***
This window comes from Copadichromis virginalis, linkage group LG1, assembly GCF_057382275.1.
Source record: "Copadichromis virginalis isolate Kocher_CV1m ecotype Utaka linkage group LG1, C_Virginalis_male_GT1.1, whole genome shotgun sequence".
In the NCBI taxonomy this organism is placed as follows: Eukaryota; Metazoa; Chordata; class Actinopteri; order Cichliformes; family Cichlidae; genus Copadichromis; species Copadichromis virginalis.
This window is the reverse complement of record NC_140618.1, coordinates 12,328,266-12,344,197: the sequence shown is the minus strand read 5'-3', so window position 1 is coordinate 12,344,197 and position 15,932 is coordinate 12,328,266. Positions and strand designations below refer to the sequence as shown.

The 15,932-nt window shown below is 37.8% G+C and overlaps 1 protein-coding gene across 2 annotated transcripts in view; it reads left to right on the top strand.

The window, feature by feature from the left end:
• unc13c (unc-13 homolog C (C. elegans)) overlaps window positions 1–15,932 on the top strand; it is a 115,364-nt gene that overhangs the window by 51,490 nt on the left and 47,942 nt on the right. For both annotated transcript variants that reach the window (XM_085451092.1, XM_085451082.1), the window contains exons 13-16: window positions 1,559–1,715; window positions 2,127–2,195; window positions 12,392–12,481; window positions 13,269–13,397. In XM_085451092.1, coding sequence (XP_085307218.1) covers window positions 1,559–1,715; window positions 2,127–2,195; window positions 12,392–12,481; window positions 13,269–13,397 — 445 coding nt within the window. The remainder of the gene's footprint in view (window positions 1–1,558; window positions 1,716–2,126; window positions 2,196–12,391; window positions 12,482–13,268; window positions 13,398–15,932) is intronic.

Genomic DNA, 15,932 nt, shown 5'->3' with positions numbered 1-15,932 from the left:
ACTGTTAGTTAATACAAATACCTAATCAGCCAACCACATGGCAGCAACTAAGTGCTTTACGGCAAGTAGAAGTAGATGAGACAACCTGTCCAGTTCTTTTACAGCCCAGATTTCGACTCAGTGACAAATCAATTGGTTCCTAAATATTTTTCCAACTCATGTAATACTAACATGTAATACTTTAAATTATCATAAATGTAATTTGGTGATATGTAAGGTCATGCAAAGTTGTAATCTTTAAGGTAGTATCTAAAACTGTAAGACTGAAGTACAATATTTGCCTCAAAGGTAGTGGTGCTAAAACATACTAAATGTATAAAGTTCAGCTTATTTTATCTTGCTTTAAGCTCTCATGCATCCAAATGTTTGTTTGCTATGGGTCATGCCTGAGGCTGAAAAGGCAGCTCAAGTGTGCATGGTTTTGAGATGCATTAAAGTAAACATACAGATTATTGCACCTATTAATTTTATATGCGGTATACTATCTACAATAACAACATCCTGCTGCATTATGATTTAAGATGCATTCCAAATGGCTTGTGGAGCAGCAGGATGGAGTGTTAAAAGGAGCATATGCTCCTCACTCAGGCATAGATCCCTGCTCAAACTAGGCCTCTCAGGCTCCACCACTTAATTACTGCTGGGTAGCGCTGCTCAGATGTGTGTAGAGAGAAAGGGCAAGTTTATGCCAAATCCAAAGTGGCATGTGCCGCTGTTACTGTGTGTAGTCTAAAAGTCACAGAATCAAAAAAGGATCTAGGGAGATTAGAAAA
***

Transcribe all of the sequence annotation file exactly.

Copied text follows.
This window comes from Copadichromis virginalis, linkage group LG1, assembly GCF_057382275.1.
Source record: "Copadichromis virginalis isolate Kocher_CV1m ecotype Utaka linkage group LG1, C_Virginalis_male_GT1.1, whole genome shotgun sequence".
In the NCBI taxonomy this organism is placed as follows: Eukaryota; Metazoa; Chordata; class Actinopteri; order Cichliformes; family Cichlidae; genus Copadichromis; species Copadichromis virginalis.
This window is the reverse complement of record NC_140618.1, coordinates 12,328,266-12,344,197: the sequence shown is the minus strand read 5'-3', so window position 1 is coordinate 12,344,197 and position 15,932 is coordinate 12,328,266. Positions and strand designations below refer to the sequence as shown.

The 15,932-nt window shown below is 37.8% G+C and overlaps 1 protein-coding gene across 2 annotated transcripts in view; it reads left to right on the top strand.

The window, feature by feature from the left end:
• unc13c (unc-13 homolog C (C. elegans)) overlaps window positions 1–15,932 on the top strand; it is a 115,364-nt gene that overhangs the window by 51,490 nt on the left and 47,942 nt on the right. For both annotated transcript variants that reach the window (XM_085451092.1, XM_085451082.1), the window contains exons 13-16: window positions 1,559–1,715; window positions 2,127–2,195; window positions 12,392–12,481; window positions 13,269–13,397. In XM_085451092.1, coding sequence (XP_085307218.1) covers window positions 1,559–1,715; window positions 2,127–2,195; window positions 12,392–12,481; window positions 13,269–13,397 — 445 coding nt within the window. The remainder of the gene's footprint in view (window positions 1–1,558; window positions 1,716–2,126; window positions 2,196–12,391; window positions 12,482–13,268; window positions 13,398–15,932) is intronic.

Genomic DNA, 15,932 nt, shown 5'->3' with positions numbered 1-15,932 from the left:
ACTGTTAGTTAATACAAATACCTAATCAGCCAACCACATGGCAGCAACTAAGTGCTTTACGGCAAGTAGAAGTAGATGAGACAACCTGTCCAGTTCTTTTACAGCCCAGATTTCGACTCAGTGACAAATCAATTGGTTCCTAAATATTTTTCCAACTCATGTAATACTAACATGTAATACTTTAAATTATCATAAATGTAATTTGGTGATATGTAAGGTCATGCAAAGTTGTAATCTTTAAGGTAGTATCTAAAACTGTAAGACTGAAGTACAATATTTGCCTCAAAGGTAGTGGTGCTAAAACATACTAAATGTATAAAGTTCAGCTTATTTTATCTTGCTTTAAGCTCTCATGCATCCAAATGTTTGTTTGCTATGGGTCATGCCTGAGGCTGAAAAGGCAGCTCAAGTGTGCATGGTTTTGAGATGCATTAAAGTAAACATACAGATTATTGCACCTATTAATTTTATATGCGGTATACTATCTACAATAACAACATCCTGCTGCATTATGATTTAAGATGCATTCCAAATGGCTTGTGGAGCAGCAGGATGGAGTGTTAAAAGGAGCATATGCTCCTCACTCAGGCATAGATCCCTGCTCAAACTAGGCCTCTCAGGCTCCACCACTTAATTACTGCTGGGTAGCGCTGCTCAGATGTGTGTAGAGAGAAAGGGCAAGTTTATGCCAAATCCAAAGTGGCATGTGCCGCTGTTACTGTGTGTAGTCTAAAAGTCACAGAATCAAAAAAGGATCTAGGGAGATTAGAAAA